It seems a long time in the future but it’s never too early to start planning.  We are hoping to collaborate with our neighbouring West London borough groups again and we are thinking about a fashion show, perhaps one basic event that could tour the boroughs, a different night in each location, with local models.

  • Fairtrade Debate

Just an idea at this stage – again being discussed as a joint event with other Fairtrade groups in West London.  The idea is for an evening of discussion looking at the barriers to increasing sales of Fairtrade products, incl. amongst other issues, the cost to producers of getting the Fairtrade logo, other ethical labels, and the pros and cons of Direct Trade.

If you are interested in participating in or helping with any of these events and ideas, please do get in touch at

With best wishes


On behalf of Ealing Fairtrade Steering Group

Cake and Fairness: An anthropologists’ first thoughts on the Fairtrade Boroughs

Cake and Fairness: An anthropologists’ first thoughts on the Fairtrade Boroughs

A post by Cecilie Jakobsgaard, who has been a member of the Ealing Fairtrade Group since the last week of February. She is staying in Ealing to study Fairtrade Boroughs as preparation for her master’s thesis in anthropology in Denmark.

Cake and Fairness: An anthropologists’ first thoughts on the Fairtrade Boroughs

As we say in anthropology I have now been in the “field” for six weeks. In other words I have been a member of Ealing Fairtrade Group for six weeks – and now it’s time for an update on what I am actually doing here.

I have joined Ealing Fairtrade Group in order to study what the Fairtrade Boroughs mean to Fairtrade… How do the volunteers contribute to Fairtrade when it comes to creating value? Mostly they contribute with things related to cake which is always interesting of course – I really think that my choice of subject is fitting as I am known to be a dedicated cake-eater.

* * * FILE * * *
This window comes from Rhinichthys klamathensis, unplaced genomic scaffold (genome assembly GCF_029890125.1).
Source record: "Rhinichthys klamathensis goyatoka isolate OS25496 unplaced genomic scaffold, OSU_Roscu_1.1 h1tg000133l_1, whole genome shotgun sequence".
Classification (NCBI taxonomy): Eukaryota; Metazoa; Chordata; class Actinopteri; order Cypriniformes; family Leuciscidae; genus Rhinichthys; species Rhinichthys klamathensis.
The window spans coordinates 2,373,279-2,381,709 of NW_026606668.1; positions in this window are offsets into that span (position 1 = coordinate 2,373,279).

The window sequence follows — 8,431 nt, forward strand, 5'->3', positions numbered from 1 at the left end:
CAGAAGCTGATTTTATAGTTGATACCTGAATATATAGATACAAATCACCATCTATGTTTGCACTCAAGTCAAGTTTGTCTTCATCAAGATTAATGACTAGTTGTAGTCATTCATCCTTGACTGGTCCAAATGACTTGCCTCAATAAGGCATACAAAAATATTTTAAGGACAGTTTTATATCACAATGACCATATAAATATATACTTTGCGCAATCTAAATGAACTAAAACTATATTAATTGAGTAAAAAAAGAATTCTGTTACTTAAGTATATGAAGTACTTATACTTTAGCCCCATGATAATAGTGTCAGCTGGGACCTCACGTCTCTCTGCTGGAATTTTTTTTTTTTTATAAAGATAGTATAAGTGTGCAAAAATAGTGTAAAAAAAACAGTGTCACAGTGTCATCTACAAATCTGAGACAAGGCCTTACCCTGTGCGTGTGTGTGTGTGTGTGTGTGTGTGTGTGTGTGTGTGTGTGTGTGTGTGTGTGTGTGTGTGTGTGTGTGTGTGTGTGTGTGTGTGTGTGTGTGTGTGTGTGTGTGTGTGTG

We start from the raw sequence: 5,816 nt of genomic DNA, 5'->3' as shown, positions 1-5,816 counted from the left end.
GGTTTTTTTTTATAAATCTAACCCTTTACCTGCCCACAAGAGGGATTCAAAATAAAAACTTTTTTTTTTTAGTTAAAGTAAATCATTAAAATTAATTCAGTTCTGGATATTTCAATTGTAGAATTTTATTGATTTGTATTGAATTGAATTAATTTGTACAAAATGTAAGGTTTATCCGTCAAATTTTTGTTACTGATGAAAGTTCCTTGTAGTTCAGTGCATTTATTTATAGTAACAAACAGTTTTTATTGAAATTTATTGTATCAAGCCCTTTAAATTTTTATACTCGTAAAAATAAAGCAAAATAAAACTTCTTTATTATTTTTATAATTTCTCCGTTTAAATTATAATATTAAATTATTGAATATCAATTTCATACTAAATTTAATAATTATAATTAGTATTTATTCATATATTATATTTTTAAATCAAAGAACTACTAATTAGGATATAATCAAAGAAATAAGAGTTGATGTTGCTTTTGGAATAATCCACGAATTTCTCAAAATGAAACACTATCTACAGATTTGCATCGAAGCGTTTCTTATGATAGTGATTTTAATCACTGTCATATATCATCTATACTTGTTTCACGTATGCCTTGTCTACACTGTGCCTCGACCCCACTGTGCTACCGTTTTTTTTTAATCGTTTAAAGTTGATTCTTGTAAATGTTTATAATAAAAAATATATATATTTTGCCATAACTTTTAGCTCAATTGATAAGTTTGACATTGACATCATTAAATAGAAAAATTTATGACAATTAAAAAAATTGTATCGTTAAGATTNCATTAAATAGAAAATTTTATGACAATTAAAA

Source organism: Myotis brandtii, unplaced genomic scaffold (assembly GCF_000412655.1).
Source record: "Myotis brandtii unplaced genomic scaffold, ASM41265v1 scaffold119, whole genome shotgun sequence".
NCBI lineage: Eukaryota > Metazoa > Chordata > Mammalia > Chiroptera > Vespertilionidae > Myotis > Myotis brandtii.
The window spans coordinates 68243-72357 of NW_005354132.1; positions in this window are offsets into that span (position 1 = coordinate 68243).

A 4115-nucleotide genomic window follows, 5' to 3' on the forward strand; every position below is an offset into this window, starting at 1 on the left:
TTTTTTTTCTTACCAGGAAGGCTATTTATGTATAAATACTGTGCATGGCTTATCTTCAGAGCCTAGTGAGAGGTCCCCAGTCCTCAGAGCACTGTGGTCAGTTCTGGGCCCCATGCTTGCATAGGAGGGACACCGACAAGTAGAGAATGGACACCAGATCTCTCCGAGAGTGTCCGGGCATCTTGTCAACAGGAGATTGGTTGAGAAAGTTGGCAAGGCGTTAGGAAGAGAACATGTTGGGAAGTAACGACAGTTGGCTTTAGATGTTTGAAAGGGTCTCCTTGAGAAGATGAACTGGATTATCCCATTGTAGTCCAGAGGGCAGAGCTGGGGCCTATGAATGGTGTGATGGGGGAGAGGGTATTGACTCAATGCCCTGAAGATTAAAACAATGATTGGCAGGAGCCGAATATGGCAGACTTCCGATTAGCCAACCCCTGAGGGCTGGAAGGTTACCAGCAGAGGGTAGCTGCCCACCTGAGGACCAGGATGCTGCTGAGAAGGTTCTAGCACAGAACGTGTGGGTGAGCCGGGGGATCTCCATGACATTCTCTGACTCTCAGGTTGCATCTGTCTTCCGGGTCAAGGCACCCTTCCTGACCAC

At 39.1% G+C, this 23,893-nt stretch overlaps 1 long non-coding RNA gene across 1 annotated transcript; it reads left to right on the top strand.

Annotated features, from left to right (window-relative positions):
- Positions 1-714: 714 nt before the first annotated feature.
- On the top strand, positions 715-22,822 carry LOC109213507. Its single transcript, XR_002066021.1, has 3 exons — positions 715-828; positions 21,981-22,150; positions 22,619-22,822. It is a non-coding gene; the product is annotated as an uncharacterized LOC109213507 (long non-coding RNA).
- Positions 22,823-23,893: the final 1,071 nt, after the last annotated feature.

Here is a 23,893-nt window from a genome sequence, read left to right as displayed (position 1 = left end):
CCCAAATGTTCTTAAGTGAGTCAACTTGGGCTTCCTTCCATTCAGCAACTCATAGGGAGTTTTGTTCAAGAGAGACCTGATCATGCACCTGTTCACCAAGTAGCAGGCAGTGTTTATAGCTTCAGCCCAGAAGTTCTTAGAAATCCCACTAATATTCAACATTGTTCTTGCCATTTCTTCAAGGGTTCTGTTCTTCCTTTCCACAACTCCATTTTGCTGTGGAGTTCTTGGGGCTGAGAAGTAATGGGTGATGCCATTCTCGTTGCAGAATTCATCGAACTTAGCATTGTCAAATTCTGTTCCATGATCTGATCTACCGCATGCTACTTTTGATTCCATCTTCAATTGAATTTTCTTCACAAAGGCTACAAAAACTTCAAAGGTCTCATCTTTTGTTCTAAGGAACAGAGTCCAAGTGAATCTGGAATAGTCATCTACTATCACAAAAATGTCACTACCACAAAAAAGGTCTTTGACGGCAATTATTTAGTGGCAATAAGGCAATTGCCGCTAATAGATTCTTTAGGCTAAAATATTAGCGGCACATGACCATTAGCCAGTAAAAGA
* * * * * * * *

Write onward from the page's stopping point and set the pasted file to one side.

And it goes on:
Bake sale 13 Feb 2014 008

(Jo Mortensen from Ealing Council is on the left, Cecile on the right)

But surely there is more to Fairtrade Boroughs than just cake. As part of the annual Fairtrade Fortnight I experienced a lot of different ways to interpret and thus construct Fairtrade as a brand – all the various groups which arranged Fairtrade events during the fortnight all connected different values to the brand.

At the Fairtrade pop-up shop in West Ealing, arranged by the Ealing Fairtrade Group, I met a lot of interesting people at the stalls who all defined Fairtrade in different ways, while selling beautiful things. I myself bought salad cutlery made of bone from one of the stalls. While doing some shopping and trying to help out at the shop, I also learned about Fairtrade; one of the things I learned is that the brand originally is based on Christian values, but I was told by a member of the Ealing Fairtrade Group that “You don’t need to be Christian to be ethical”.

Judith advertising the pop-up shop

Judith advertising the pop-up shop

There are still Christian based Fairtrade groups and supporters – but as I discovered at the MADE event at the Crepe Shop in Whitechapel there exists a quite large Muslim base as well, who seem to think that supporting Fairtrade is part of being a good Muslim (back to the cake theme: they served amazing crepes!). And of course I have also met quite a few people who think that Fairtrade should not have anything to do with religion at all.

At the Forest Gate Women’s Institute’s combined event for Fairtrade Fortnight and International Women’s Day I found that Fairtrade is by some related to women’s rights. This is a value I re-discovered at the Divine Chocolate pop-up shop, where my “key informant” Jackie and I met two producers of cocoa, who told us that they are working on bringing more women into cocoa farming.

Some relate Fairtrade to politics, and some, again, do not. Quite a few of my informants, the members of the Fairtrade Boroughs who I have talked to, are left wing in their political views and relate this view to Fairtrade in some degree – but at the same time I was told by a liberal Fairtrade volunteer “you don’t need to be a socialist to think that you shouldn’t exploit other people”.

My point with these examples is to show that Fairtrade is a very broad and open brand, that brings a lot of different people together to promote the same good cause, despite contrasting backgrounds. This way Fairtrade represents a lot of contrasting values defined by all the members – joined by a shared love for two things: cake and fairness.

These were some initial thoughts about my project so far, which is still in the beginning phase. I’m here until mid May – so if you feel like talking about Fairtrade and what it means to you, please feel free to contact me at

And finally: a big thank you to the Ealing Fairtrade Group – and especially Jackie for welcoming me in to the group and her home.

Fairtrade bake sale cakes

Fairtrade bake sale cakes